Gold rich rivers where you can still strike it lucky

Posted: April 20, 2019 in Did you know?, General

Published first on My journal of public opinion

panning_for_goldThe gold rushes of the 19th century have long since ended, but there are still plenty of places you can hunt for the precious metal using a shovel, pan, metal detector and more. In fact, recreational gold mining is a pastime for many people these days, and for good reason: the largest nugget ever found in California was discovered by an amateur. Here are some key locations worldwide that you can still prospect for the yellow metal ā€“ you never know, you may get lucky and strike it rich.

Reed Gold Mine, Charlotte, North Carolina

In 1799, Conrad Reed was walking along Little Meadow Creek when he noticed a shiny, gold substance in the water. It turned out to be a 17 pound gold nugget, and was the first documented authentic gold claim in the US.

You can still pull gold out of the water to this day with panning at $2 per person. Visitors to the area can also learn about other ways of finding gold from the land.

Crow Creek, Alaska

If you are in Alaska and want to look for more than just incredible scenery and wildlife, you might want to try your hand at panning for gold in Crow Creek. The first claims of gold are said to have been made in 1897 near the mouth of the stream and panning has taken place here ever since.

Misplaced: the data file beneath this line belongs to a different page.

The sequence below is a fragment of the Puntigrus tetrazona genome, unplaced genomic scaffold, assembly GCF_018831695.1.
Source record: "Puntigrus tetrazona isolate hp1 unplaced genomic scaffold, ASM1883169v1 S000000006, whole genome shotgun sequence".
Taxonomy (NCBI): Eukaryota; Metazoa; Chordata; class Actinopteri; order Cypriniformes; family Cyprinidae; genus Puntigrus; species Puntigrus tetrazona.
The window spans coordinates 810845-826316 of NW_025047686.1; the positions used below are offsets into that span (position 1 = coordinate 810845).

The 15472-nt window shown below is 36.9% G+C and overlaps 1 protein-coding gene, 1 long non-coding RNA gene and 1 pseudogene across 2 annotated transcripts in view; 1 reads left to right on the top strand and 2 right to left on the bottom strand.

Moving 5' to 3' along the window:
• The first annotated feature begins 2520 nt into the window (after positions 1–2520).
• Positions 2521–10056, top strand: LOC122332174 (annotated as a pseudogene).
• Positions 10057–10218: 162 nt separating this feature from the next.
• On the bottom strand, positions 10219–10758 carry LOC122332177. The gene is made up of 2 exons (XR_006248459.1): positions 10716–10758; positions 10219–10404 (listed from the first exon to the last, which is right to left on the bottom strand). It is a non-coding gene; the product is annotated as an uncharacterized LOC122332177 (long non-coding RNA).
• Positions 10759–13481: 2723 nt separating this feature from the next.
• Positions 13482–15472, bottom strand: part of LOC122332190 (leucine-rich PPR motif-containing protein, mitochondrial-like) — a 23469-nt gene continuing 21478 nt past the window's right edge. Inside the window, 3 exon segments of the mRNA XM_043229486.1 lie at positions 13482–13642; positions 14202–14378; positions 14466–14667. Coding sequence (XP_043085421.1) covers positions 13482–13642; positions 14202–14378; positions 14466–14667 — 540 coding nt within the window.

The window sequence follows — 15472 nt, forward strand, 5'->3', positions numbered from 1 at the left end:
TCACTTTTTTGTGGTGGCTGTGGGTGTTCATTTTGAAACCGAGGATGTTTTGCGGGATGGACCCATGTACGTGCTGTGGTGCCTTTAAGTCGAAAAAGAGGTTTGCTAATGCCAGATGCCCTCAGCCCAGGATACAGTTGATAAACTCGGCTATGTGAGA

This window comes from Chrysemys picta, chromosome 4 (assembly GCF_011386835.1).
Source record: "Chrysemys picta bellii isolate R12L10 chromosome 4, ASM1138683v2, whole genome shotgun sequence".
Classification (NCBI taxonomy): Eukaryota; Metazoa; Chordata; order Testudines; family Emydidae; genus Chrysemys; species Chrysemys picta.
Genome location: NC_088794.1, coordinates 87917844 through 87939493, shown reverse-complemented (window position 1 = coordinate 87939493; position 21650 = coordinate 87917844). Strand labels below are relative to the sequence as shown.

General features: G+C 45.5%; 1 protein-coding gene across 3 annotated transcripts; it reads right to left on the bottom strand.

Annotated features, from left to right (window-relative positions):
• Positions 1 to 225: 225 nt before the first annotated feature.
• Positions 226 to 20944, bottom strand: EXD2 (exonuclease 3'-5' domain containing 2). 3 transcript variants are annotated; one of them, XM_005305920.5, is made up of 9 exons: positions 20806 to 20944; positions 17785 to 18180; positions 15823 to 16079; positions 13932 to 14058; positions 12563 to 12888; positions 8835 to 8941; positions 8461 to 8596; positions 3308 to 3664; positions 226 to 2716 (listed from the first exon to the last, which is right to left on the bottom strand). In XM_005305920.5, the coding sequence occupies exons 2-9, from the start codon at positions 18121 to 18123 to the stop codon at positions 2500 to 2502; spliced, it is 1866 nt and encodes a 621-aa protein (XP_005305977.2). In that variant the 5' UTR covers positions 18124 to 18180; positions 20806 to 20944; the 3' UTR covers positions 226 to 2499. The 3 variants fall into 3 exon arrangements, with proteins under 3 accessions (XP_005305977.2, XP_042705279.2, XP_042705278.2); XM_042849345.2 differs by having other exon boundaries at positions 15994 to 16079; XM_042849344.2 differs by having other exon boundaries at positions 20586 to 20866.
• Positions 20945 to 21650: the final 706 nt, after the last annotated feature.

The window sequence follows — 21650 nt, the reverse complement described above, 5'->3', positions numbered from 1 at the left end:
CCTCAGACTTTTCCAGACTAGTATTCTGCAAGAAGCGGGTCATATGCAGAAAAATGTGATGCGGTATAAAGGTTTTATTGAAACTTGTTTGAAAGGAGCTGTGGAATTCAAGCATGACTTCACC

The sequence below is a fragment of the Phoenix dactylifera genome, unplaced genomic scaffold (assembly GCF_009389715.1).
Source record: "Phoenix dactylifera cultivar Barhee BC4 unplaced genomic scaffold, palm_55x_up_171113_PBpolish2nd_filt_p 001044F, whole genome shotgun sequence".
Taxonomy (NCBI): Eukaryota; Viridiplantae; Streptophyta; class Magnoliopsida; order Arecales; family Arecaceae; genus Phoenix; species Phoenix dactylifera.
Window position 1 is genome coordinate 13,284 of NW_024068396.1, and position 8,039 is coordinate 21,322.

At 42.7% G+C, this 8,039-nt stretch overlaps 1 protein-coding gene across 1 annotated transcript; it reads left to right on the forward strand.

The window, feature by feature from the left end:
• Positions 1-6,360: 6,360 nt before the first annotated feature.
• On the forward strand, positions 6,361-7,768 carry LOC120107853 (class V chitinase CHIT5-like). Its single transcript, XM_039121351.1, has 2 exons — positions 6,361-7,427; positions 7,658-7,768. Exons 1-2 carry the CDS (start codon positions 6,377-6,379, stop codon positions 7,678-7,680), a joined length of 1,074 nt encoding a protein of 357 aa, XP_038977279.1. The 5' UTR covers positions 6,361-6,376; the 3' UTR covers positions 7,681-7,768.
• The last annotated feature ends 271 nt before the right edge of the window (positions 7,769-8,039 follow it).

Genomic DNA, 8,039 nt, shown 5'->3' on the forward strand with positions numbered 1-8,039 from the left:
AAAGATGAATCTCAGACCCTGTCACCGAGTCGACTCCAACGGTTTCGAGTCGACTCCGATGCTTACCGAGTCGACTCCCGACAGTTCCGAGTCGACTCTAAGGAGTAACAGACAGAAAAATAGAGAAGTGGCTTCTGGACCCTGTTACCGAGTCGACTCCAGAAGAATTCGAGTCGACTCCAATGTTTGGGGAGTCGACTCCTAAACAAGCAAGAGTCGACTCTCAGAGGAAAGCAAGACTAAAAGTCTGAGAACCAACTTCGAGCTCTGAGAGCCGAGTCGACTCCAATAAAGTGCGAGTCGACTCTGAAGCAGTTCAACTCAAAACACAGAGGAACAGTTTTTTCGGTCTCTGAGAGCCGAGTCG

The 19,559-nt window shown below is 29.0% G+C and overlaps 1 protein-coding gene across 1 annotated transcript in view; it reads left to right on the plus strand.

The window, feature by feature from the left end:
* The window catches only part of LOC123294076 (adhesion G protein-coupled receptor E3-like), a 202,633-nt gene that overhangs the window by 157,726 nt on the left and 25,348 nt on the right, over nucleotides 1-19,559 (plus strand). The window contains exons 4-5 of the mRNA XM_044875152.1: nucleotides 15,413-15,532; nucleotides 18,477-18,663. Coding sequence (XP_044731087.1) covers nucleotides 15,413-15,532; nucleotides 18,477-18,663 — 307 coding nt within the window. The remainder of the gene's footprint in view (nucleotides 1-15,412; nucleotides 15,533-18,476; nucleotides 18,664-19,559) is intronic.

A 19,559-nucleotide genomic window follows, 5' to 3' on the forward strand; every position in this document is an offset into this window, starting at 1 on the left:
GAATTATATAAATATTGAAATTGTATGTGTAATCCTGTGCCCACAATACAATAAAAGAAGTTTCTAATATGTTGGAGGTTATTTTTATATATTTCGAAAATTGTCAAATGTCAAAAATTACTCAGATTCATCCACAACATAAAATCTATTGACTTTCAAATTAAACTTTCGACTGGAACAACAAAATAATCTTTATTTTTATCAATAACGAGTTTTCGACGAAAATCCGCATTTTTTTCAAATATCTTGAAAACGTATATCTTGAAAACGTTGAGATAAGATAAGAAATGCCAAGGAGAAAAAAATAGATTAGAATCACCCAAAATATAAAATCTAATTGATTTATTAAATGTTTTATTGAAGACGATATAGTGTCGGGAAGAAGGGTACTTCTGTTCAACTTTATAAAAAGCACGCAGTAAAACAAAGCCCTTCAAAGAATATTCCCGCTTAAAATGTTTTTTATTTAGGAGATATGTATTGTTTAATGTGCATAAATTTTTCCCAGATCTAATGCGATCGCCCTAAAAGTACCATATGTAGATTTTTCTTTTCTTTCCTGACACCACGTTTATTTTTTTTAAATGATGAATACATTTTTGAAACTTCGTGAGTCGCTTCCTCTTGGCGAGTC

Amateur gold hunters can get private excursions and a practice bag of rocks mixed with gold to make sure that they are panning correctly, before heading half a mile down stream to test their gold hunting skills. Panning costs $24 per person.

Black Hills Forest, South Dakota

In 1876 the gold rush swept across the Black Hills of South Dakota after gold deposits were found in Deadwood Creek, with people panning for gold ever since.

Much of the Black Hills are encompassed by public land and panning is available to whoever fancies wading through the waters. You will need to rent or bring your own panning equipment and the cost depends on where you want to go panning.

American River, California

Rules and regulations differ slightly from state to state, but recreational gold prospecting tends to be permitted in the USA in designated public areas and on private land as long as the landowner gives permission.

The California Gold Rush began in 1848 when gold was discovered at Sutter’s Mill on the banks of the American River in Coloma. The surrounding area is still rich in gold deposits, and recreational panning is permitted these days at the south fork of the river in Coloma and at two forks in the Auburn State Recreational Area.

Cosumnes River, California

The Cosumnes River that flows through California’s Eldorado National Forest is also known for its deposits of the yellow stuff. A great place to prospect, several camping grounds within the forest allow for gold panning.

The most popular gold panning sites include the areas around Cache Rock and the Pi Pi Campground, which is located along the middle fork of the Cosumnes, as well as the area around Capps Crossing.

This swathe of land near near the Majuba Mountains is renowned for its chunky chevron-shaped gold nuggets, which are much sought after by collectors. The gold deposits are situated in soils to the west of the reservoir, so you’ll have to dry pan or search with a metal detector here.